Early on in Douglas Morrey’s book Jean-Luc Godard, he mentions Godard’s fascination and some might say obsession with life as it pertains to cinema. This comes toward the end of Morrey’s discussion of Pierrot le Fou (1965) on page 25 of Scenes from a Domestic Life: 1960-1965. Morrey acknowledges this impasse between life and cinema as a paradox, he writes,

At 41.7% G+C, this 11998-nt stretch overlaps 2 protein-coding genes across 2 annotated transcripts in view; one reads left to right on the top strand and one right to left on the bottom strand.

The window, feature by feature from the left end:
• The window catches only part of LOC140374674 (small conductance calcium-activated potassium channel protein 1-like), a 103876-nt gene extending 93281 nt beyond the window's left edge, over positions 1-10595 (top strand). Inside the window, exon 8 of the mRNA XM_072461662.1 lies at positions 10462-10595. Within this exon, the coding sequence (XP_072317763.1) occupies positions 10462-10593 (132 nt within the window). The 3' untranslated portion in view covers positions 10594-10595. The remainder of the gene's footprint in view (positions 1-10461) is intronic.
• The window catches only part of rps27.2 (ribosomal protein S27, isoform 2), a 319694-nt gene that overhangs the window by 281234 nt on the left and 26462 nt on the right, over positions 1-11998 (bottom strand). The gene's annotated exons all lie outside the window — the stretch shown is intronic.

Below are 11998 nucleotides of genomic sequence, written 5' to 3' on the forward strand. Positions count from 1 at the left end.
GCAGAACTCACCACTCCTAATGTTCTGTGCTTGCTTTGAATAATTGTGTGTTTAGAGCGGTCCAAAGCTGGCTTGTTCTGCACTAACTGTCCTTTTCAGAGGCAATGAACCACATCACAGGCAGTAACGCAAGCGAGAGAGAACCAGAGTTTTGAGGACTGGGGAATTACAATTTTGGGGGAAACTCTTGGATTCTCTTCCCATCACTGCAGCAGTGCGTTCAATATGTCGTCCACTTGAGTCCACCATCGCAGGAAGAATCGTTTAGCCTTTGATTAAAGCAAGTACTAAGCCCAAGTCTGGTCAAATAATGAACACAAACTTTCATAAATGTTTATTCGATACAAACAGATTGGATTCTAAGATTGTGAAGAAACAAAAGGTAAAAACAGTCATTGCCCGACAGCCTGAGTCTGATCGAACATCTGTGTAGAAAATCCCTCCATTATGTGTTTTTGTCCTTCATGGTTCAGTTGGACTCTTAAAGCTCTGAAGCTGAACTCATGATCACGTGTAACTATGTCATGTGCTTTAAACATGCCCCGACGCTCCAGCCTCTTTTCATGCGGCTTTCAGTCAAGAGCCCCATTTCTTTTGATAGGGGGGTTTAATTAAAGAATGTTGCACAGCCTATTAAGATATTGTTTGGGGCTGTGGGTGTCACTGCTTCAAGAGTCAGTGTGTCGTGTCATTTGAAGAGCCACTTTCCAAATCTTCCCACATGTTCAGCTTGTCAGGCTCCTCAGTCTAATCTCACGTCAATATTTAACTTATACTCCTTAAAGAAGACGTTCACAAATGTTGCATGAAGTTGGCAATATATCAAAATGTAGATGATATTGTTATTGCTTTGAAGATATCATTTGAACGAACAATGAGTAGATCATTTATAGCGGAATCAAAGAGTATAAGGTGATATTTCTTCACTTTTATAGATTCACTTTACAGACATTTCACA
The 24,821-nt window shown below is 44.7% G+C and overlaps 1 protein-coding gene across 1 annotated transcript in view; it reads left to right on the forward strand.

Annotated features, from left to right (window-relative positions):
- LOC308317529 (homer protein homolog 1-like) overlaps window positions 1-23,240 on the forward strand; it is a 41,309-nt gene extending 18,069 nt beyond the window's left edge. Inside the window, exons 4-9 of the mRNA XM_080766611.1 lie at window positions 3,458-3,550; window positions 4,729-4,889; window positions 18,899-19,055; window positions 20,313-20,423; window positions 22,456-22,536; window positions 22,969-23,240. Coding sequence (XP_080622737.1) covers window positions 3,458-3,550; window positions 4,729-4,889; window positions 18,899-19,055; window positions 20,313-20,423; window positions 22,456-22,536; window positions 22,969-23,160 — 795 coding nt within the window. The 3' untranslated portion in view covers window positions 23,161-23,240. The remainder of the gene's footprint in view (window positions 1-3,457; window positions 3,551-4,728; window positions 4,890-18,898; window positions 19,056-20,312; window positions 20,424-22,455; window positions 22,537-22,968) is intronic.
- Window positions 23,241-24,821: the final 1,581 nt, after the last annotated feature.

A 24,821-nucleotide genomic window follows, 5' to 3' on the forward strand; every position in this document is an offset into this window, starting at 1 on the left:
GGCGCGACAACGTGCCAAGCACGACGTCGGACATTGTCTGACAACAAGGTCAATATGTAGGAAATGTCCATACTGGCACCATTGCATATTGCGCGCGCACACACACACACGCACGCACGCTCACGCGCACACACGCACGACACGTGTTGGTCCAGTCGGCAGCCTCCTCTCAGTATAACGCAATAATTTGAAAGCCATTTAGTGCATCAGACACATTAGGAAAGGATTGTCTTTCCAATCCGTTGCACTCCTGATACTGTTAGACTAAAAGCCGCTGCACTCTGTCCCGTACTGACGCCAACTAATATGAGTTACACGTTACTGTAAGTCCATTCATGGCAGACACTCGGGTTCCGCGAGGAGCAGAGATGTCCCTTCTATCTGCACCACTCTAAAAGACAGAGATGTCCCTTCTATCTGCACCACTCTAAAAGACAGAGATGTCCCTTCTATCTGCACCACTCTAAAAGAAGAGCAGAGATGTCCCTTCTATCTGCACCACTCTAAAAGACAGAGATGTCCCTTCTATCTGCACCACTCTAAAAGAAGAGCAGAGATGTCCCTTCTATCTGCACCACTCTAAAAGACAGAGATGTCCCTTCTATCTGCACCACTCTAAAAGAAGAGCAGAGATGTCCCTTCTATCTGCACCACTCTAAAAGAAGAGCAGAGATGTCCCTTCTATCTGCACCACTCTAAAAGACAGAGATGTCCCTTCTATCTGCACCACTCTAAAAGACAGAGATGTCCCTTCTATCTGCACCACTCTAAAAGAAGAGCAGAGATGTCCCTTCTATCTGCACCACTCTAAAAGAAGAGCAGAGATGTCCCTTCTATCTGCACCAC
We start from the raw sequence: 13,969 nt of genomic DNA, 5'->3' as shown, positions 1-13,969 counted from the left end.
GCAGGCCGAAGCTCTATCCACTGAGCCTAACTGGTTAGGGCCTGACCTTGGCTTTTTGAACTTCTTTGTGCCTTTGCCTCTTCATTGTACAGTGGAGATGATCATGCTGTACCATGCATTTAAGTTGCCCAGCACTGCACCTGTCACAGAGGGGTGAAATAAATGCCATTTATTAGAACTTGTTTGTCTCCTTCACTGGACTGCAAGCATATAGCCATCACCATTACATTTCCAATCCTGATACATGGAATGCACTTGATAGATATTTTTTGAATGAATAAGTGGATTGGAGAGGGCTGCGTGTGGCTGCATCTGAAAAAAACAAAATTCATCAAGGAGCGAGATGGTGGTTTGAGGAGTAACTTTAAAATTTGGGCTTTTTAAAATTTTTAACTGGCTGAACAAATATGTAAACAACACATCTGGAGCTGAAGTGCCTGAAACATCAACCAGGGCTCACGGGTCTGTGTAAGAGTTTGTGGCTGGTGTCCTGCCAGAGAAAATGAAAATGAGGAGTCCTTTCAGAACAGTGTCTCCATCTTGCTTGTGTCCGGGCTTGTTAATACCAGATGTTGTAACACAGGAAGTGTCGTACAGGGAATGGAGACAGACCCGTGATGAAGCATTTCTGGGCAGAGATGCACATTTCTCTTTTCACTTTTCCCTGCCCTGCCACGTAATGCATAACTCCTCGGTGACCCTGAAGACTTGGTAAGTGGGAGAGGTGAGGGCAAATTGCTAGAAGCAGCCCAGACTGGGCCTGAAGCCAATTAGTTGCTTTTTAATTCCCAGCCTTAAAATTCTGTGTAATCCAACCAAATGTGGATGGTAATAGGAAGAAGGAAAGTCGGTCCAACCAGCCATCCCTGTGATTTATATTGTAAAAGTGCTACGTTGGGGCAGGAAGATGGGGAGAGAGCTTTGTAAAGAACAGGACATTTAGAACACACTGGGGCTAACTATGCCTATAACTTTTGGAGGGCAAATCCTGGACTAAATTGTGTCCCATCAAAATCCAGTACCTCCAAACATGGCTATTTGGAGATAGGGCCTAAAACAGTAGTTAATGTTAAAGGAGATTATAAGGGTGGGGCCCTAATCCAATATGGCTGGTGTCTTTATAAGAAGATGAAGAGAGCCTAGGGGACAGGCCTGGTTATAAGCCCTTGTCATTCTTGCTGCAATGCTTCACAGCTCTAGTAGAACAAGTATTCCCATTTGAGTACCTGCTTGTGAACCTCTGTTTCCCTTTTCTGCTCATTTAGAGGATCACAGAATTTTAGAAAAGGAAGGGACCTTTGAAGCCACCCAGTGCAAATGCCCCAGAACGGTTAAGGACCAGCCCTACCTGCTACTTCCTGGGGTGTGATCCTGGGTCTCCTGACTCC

The paradox is, if anything, all the stranger in cinema which composes with real bodies, real objects and real light: the film image is that obscure point of convergence where fantasy becomes reality and reality fantasy, where the unconscious desire of both filmmakers and spectators achieve a fleshy incarnation just as the recorded reality recedes behind a fictional representation (25).I think this citation, one could argue, is at the core of Godard’s efforts. Certainly this does not sum up the entire intricacies of his body of work; however, there is something about the notion of the stream of consciousness that is evident in a Godard film. In several cases, Godard mentions writer William Faulkner, who is well known for his stream of consciousness style, as well as the attention he gave to the use of language. In fact, Faulkner died in the early 60’s and because of Godard’s attention to Faulkner in his films would have been well aware and conscious of his death. Morrey briefly describes Godard’s stream of consciousness writing style that he wrote regarding Pierrot le Fou for Cahiers du Cinema (25). One cannot say exactly how Faulkner’s style influenced Godard, but the relationship is interesting. Morrey acknowledges the relationship between life, cinema, and Godard’s efforts to tackle this impasse in his work. Godard, like Faulkner, found a working methodology in the stream of consciousness. When Godard name-drops Faulkner he does so through this shared methodology. The difference is the medium in which the work is produced. Godard extends upon what Faulkner strived to do in his writing—create a text that is both life and work. Stream of consciousness is no longer language printed to paper, but in the cinema, the stream of consciousness engages with multiple sensory experiences in the form of sound, image, text, and language. Godard was inspired by Faulkner’s efforts to revolutionize the way we think of narrative structure. Cinema allows this paradox, as Morrey says, of real images, and real bodies to become both reality and fantasy.